The 10th meeting of CIRVA (Comité Internacional para la Recuperación de la Vaquita) was held at the Southwest Fisheries Science Center in La Jolla, California, on 11-12 December 2017 and the final report of CIRVA-10 (which includes the report of a short meeting of CIRVA (CIRVA Express-3), held in November 2017) as an appendix) is available here.
CIRVA concluded that the vaquita’s status, already dire, was continuing to worsen and that no more than perhaps 30 animals remained as of mid-2017. Results of the 2017 acoustic monitoring program, which is centered in the Vaquita Refuge in the upper Gulf of California, Mexico, were reviewed, as was the outcome of the effort in October-November 2017 to live-capture vaquitas and move them into a safe enclosure (VaquitaCPR). The committee was obliged to accept, with regret, the conclusion of the experts in the VaquitaCPR team and an independent review panel – that the ‘rescue’ effort should be suspended. Having foreclosed the live-capture option to protect vaquitas, CIRVA reinforced and expanded its previous recommendations to the Government of Mexico concerning, among other things:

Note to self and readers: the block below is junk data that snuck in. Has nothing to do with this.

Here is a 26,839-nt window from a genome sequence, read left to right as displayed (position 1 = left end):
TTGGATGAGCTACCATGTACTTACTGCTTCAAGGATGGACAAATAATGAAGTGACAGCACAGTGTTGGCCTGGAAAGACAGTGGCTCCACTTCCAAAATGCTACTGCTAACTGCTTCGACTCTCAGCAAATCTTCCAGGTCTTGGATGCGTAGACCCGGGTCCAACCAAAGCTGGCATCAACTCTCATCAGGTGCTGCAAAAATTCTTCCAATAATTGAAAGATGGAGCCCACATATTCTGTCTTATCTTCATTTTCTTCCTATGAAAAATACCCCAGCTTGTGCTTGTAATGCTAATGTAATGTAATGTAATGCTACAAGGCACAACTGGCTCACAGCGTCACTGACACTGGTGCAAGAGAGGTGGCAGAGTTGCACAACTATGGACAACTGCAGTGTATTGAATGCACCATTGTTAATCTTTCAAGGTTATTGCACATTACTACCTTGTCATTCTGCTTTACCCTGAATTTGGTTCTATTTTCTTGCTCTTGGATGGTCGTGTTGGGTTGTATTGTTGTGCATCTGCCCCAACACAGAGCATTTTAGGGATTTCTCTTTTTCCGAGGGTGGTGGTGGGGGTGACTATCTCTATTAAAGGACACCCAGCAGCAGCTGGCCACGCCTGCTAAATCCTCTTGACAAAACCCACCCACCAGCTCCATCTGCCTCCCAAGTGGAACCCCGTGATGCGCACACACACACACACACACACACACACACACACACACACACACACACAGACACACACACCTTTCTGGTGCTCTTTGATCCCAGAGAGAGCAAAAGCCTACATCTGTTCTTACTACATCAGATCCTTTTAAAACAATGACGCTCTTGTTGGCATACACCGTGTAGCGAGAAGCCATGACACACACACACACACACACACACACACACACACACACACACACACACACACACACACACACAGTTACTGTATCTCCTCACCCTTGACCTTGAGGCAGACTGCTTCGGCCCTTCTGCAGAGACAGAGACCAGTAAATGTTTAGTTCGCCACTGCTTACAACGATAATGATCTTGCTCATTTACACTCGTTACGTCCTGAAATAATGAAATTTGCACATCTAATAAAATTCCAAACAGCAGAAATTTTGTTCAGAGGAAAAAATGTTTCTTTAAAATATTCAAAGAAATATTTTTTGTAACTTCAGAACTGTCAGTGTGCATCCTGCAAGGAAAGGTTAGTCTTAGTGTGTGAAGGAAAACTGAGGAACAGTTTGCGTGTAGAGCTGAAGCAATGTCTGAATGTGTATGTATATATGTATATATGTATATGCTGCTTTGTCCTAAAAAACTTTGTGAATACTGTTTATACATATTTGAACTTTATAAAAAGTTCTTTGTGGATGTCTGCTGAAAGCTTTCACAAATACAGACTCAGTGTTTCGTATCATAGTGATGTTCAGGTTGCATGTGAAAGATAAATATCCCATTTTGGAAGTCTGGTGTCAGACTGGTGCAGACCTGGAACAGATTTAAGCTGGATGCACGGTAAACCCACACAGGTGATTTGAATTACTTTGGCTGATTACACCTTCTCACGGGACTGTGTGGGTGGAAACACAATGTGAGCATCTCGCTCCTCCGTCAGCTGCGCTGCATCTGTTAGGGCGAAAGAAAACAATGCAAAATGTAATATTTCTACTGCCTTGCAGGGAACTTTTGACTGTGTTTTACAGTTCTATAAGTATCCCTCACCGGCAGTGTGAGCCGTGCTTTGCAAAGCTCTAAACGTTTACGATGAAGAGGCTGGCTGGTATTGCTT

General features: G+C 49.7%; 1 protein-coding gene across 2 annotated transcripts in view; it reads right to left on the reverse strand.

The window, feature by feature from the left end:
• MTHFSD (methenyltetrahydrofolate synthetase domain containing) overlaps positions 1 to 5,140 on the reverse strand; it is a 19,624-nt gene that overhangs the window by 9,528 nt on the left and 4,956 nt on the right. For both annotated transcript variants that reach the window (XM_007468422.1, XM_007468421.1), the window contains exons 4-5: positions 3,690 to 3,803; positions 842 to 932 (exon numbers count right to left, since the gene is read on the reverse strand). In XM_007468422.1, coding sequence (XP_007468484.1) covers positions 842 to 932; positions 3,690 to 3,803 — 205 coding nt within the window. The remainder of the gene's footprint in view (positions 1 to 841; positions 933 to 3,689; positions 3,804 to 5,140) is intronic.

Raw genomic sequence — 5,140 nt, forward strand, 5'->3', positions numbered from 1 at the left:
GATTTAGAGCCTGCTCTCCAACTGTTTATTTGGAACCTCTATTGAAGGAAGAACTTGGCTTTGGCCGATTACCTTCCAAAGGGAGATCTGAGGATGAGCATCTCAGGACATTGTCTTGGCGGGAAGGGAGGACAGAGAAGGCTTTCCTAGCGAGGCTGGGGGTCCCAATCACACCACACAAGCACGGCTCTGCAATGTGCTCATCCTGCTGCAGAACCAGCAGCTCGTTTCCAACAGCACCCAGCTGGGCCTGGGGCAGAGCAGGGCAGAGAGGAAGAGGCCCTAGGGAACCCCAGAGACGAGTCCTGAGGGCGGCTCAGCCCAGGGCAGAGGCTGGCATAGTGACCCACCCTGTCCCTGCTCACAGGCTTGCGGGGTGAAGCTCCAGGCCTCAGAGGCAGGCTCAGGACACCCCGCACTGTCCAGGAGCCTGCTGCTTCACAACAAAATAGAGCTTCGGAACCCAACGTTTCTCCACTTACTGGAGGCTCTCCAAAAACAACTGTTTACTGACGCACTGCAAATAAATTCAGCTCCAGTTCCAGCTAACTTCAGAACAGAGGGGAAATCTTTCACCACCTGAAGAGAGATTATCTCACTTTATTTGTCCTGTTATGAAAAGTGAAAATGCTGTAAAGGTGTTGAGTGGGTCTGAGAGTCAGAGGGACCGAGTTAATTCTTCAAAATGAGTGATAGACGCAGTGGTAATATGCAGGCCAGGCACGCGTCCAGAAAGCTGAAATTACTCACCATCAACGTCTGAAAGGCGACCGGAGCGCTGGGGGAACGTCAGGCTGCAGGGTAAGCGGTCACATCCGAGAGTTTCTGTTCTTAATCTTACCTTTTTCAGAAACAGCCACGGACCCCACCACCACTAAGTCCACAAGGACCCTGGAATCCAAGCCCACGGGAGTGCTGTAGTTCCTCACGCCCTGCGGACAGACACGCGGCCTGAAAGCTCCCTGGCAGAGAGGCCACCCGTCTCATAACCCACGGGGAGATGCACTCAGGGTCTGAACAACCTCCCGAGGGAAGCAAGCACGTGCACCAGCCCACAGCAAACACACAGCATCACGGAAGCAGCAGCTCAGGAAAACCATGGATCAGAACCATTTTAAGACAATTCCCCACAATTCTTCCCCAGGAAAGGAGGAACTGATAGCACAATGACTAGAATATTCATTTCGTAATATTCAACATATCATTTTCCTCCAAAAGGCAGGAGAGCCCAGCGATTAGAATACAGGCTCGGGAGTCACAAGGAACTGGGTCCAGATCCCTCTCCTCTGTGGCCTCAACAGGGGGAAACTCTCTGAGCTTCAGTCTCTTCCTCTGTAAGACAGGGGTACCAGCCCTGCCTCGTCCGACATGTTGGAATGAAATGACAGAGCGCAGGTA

(i) the need for stronger enforcement and strengthening of fishing regulations, including a complete ban on gillnet possession and use throughout the range of the vaquita;
(ii) continuation of the active removal of gillnets from vaquita habitat; and
(iii) continued acoustic monitoring to track vaquita population trends and evaluate the efficacy of current and future conservation measures.
On the basis of new information on vaquita habitat use obtained during the VaquitaCPR field season and the net removal efforts, a specific new recommendation calls for Mexico to implement ‘enhanced’ enforcement during the current totoaba season (December 2017 through May 2018) in the area believed to have the highest co-occurrence of vaquitas and illegal totoaba gillnets.